BACKGROUND: Cryotherapy has a long tradition in somatic medicine. Yet we know very little about its impact on psyche and mood disturbances in particular. Therefore there is a real need for scientific investigations into this problem.
OBJECTIVE: The study reported here was an initial approach to whole-body cryotherapy (WBCT) as a potential treatment modality for depression and was expected to provide rough data helping to design a future project with extended methodology, larger sample groups and longer follow-up.
METHODS: Twenty-three patients aged 37-70 years gave informed consent to participate in the study. Ten WBCT procedures (160 s. -150°C) were applied within 2 weeks. Participants were recruited from depressed day hospital patients. Antidepressive medication was not ceased. Symptoms were rated at the beginning and end of this intervention using the 21-item Hamilton Depression Rating Scale (HDRS). Changes in scores were analyzed in the group of patients for every item separately as well as for the sum of all items for each patient.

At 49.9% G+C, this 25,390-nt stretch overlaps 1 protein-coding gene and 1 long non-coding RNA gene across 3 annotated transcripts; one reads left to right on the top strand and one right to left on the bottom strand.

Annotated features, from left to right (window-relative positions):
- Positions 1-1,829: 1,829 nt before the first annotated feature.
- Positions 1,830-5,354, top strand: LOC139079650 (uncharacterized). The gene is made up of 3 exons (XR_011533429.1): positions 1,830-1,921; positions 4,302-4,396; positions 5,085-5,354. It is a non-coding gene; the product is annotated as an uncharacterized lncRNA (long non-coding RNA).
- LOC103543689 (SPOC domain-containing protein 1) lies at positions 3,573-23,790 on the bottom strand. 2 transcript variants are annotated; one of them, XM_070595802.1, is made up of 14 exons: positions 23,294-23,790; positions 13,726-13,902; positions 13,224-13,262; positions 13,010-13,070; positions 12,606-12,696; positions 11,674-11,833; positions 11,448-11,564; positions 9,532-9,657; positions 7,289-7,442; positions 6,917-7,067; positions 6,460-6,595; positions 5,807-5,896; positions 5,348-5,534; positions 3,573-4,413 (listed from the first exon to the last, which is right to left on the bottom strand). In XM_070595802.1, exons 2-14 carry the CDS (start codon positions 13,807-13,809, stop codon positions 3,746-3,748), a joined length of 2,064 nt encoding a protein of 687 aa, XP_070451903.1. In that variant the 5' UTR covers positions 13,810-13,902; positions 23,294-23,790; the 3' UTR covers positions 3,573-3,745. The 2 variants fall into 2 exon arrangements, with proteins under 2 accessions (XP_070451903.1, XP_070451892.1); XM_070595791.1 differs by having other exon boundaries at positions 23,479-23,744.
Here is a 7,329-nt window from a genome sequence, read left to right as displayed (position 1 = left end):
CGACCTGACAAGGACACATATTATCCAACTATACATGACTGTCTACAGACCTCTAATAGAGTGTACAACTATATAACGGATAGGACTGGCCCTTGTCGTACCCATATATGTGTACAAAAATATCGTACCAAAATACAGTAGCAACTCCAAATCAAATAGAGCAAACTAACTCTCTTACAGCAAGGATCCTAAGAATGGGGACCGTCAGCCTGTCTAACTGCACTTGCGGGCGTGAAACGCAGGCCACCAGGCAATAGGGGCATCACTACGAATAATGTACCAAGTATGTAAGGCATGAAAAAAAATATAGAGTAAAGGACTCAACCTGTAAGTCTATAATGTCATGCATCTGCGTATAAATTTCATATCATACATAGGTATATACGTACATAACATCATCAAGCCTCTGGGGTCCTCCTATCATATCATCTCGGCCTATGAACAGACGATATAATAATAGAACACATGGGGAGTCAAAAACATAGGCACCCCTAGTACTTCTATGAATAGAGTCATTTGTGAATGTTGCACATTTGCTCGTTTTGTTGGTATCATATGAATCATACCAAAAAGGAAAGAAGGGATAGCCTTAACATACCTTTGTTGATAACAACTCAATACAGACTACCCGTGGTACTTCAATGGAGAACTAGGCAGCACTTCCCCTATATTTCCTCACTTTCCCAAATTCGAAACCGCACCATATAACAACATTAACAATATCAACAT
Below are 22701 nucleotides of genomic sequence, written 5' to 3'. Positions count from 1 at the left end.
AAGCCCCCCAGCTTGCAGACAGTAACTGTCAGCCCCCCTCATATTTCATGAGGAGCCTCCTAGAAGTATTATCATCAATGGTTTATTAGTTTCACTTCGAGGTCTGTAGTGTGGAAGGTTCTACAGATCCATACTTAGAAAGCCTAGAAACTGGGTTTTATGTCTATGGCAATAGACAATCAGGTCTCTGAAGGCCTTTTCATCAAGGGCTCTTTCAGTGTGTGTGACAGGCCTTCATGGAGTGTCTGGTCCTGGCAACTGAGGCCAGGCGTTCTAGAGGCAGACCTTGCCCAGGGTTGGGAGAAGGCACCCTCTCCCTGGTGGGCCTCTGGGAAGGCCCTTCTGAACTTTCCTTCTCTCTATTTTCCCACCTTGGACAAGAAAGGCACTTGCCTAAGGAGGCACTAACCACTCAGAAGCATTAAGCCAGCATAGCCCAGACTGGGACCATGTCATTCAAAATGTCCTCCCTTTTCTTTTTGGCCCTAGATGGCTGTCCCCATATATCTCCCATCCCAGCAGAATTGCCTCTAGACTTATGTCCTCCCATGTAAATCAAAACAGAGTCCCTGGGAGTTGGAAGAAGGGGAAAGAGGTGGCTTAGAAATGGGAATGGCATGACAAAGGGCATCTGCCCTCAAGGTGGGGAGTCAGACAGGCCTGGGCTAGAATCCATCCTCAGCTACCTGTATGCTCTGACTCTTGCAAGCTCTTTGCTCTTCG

RESULTS: Almost for each individual HDRS item, the overall score for all patients together was significantly lower after WBCT. This means that all symptoms, except for day-night mood fluctuations, were presumably positively influenced by cryotherapy. The HORS sum-score for each patient after WBCT was lower than that of the baseline and reached statistical significance in a paired samples t-test. Every patient was therefore considerably relieved after WBCT.
CONCLUSIONS: It appears that WBCT helps in alleviating depression symptoms. Should this be confirmed in the extended study we are currently implementing. WBCT may become an auxiliary treatment in depression.
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